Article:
Extremity shifts, risk shifts and attitude shifts after group discussion

Authors


  • This article is based on a doctoral dissertation presented to the Department of Psychology of the University of Pennsylvania. The author owes particular thanks to Drs. Albert Pepitone and Allan J. Teger, chairman and member respectively, of the dissertation committee, for their comments, suggestions and encouragement in preparing this paper.

Abstract

Moscovici and Zavalloni (1969) suggest that both risk shifts and attitude shifts after group discussion are examples of a general group tendency to polarize opinions. In the present experiment, using both attitude and risk items, group discussion did not make individual opinions more extreme; only the group average became more extreme. This group extremity increase was not simply a more general way of conceptualizing the directional shifts in attitude and risk; group extremity increase appeared to be an effect of discussion that was independent of the risk and attitude shifts.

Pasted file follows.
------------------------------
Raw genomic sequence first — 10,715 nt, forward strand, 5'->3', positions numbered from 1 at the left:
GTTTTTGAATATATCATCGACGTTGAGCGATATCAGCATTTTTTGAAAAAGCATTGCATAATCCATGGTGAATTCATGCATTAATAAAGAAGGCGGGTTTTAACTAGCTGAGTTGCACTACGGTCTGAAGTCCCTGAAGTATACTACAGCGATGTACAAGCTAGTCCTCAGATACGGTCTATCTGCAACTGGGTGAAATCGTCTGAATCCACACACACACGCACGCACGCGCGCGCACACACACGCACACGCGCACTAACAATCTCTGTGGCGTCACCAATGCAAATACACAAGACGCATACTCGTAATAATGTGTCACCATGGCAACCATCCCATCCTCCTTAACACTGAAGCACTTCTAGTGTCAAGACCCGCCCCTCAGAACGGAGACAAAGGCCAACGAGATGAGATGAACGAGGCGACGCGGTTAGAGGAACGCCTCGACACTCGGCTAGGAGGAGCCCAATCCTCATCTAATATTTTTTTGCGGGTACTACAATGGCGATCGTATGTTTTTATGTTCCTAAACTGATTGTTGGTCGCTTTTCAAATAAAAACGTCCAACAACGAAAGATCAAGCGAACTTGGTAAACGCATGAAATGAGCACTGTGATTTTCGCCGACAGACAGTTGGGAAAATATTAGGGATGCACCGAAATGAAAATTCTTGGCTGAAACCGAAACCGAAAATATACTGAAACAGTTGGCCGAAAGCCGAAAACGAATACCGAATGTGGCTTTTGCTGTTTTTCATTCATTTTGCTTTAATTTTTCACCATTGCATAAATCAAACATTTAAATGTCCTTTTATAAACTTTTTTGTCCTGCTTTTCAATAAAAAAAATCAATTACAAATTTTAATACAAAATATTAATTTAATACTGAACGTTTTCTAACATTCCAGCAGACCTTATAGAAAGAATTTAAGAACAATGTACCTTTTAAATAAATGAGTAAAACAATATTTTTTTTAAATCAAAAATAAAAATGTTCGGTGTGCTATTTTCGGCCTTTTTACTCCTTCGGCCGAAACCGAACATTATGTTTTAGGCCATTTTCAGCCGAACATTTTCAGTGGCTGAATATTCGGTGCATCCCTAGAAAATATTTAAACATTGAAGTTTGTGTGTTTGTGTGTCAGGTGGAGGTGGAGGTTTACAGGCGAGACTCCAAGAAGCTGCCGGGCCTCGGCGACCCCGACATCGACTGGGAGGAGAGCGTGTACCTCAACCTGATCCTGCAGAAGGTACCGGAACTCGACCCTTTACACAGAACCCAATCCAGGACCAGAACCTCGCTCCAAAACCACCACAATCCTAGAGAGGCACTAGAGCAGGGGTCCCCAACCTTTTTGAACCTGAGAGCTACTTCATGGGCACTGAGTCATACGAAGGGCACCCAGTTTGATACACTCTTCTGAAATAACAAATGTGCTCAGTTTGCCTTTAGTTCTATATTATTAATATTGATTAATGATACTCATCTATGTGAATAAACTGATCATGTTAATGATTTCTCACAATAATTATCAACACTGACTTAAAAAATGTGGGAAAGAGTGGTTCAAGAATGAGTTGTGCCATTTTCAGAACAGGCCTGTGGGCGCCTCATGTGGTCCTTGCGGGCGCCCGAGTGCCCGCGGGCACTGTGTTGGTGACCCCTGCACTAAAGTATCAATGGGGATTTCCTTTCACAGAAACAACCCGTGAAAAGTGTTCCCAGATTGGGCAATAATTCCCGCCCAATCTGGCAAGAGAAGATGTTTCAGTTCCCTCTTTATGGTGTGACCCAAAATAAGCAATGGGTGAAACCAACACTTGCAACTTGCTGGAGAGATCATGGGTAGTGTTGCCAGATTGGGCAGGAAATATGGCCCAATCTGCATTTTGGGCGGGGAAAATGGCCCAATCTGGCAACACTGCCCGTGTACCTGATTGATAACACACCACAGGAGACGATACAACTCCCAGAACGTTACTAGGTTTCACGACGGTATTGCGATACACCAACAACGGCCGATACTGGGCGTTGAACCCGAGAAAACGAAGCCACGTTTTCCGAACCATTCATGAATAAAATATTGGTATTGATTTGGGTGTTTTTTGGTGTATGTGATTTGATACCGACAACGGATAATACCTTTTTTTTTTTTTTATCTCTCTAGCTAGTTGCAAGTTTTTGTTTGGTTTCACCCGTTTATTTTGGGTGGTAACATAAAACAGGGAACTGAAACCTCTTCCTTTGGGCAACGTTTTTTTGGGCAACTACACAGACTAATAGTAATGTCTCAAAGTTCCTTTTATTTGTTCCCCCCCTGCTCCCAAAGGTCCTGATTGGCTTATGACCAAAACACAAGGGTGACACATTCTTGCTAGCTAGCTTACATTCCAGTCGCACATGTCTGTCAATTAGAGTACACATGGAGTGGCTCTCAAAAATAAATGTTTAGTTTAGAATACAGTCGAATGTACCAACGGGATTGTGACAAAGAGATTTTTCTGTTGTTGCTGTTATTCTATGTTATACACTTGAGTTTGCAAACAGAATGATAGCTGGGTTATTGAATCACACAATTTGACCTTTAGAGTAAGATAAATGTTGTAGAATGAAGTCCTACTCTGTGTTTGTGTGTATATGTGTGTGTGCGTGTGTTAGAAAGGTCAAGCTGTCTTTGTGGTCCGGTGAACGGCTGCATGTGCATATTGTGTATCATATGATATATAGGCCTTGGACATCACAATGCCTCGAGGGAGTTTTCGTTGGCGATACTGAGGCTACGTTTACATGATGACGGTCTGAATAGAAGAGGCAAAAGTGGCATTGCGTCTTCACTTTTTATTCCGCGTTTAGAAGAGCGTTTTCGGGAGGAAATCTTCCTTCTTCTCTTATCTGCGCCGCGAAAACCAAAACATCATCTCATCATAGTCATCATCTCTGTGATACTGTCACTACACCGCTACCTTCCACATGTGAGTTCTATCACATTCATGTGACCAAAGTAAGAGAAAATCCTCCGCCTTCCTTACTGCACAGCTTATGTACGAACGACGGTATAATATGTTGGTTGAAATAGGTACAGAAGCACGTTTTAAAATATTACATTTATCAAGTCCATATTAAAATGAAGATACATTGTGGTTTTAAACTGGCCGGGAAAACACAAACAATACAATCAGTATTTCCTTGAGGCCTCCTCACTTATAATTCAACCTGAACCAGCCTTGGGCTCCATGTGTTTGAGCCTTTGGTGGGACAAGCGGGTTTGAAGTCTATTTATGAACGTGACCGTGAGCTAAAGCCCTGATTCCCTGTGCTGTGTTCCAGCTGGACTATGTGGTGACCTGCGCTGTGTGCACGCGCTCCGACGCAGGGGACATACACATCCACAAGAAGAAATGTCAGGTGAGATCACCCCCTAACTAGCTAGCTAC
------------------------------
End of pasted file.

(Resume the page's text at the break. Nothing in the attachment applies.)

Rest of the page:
Also, subjects in the co-working pretest of the standard risk-shift paradigm were found to be less extreme and more ‘agreeing’ than pretest subjects who were truly alone. This co-working/alone difference persisted after discussion and was not related to group extremity increase. On both attitude and risk items, group extremity increase was strongly correlated with group opinion convergence. It is argued from this correlation that group extremity increase may be an effect of some aspect of conformity influence.

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